> "Spring break in Mexico; it's like, well, America."
> The Register-Guard, 28 March 2000, Sec. A, p.5, cols. 3-4.
> "Many of the students said Cancun broadened their horizons by allowing
> them to meet people from different places -- such as Omaha, Neb., and
> Escanaba, Mich."
> For many visiting Americans, the U.S.-friendly atmosphere is one of
> the resort's main draws. "When you're bringing kids down, they have
> limited repertoires of what they can eat," said Tom Retzinger, a doctor
> from Winona, Minn., who accompanied his high school daughter for some
> fun in the sun. His destination: The Hard Rock Cafe. But some of the
> students complain that they came down for a taste of Mexico-- and found
> nothing but America on the Caribbean. [Matt] Leiszler said in his first
> three days in Cancun, the only Mexicans he had a chance to talk with
> were the drivers of the taxis he rode in. All spoke perfect English.
> "When you go to vacation in Mexico, you want to get away from it all.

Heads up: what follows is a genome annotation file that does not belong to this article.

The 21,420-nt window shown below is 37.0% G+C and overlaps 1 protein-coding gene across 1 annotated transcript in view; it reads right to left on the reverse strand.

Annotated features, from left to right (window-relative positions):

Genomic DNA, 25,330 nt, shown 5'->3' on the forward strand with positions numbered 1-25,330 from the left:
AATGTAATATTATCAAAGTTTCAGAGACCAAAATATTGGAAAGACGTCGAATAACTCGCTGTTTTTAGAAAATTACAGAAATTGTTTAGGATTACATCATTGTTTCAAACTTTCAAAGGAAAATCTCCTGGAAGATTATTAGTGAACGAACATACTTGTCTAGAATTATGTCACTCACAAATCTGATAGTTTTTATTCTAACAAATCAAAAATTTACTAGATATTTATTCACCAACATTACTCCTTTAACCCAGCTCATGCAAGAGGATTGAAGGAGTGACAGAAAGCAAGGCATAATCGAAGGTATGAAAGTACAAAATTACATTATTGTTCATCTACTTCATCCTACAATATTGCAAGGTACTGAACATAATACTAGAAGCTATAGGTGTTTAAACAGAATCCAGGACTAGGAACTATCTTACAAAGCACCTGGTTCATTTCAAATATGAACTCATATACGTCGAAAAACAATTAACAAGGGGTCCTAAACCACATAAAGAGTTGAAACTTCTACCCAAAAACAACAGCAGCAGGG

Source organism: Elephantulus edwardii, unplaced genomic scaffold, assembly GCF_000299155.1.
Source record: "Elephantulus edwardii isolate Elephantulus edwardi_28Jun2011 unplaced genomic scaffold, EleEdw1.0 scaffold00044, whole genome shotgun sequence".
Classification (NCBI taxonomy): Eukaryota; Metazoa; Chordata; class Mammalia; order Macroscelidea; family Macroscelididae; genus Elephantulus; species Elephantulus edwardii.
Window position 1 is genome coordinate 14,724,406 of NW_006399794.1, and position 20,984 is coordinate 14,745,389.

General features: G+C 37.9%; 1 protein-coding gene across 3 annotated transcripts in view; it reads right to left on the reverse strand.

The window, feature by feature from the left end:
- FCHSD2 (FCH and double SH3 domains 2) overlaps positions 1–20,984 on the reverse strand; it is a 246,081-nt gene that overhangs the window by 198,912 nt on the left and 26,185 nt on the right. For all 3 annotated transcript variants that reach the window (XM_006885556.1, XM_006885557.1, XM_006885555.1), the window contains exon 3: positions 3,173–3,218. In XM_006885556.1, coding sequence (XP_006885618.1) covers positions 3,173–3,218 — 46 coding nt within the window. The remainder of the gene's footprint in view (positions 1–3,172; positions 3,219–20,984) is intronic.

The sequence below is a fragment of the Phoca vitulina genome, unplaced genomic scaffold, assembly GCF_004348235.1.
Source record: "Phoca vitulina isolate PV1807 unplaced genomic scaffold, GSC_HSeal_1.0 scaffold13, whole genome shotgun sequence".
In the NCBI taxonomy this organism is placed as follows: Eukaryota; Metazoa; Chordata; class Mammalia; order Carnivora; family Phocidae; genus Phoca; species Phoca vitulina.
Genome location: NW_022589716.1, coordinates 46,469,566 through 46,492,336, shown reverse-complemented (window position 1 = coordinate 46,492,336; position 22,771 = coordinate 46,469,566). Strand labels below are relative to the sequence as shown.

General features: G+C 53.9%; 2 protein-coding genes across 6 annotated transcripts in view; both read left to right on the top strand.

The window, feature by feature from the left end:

> But this is just like back home." -Matt Leiszler
> "If I'm going to Mexico, I'd like it to be more Mexican," said Amir
> Redakhorshad, a 20 year-old junior at West Virginia University in
> Morgantown. Part of the reason Cancun is so American is that it was
> built not from a Mexican beach town but from nothing. Until 1970, this
> L-shaped sand bar off the Yucatan Peninsula was barren. In a frenzy of
> government-sponsored construction that took place over the screams of
> ecologists, Cancun has become one of the world's top tourist
> Many of the students said Cancun broadened their horizons by
> allowing them to meet people from different places -- such as Omaha,
> Neb., and Escanaba, Mich.
> "It's a good mixture of people," said Kate Roberts, a 21-year-old
> junior at the University of Tennessee at Knoxville. "They come from all
> over the United States."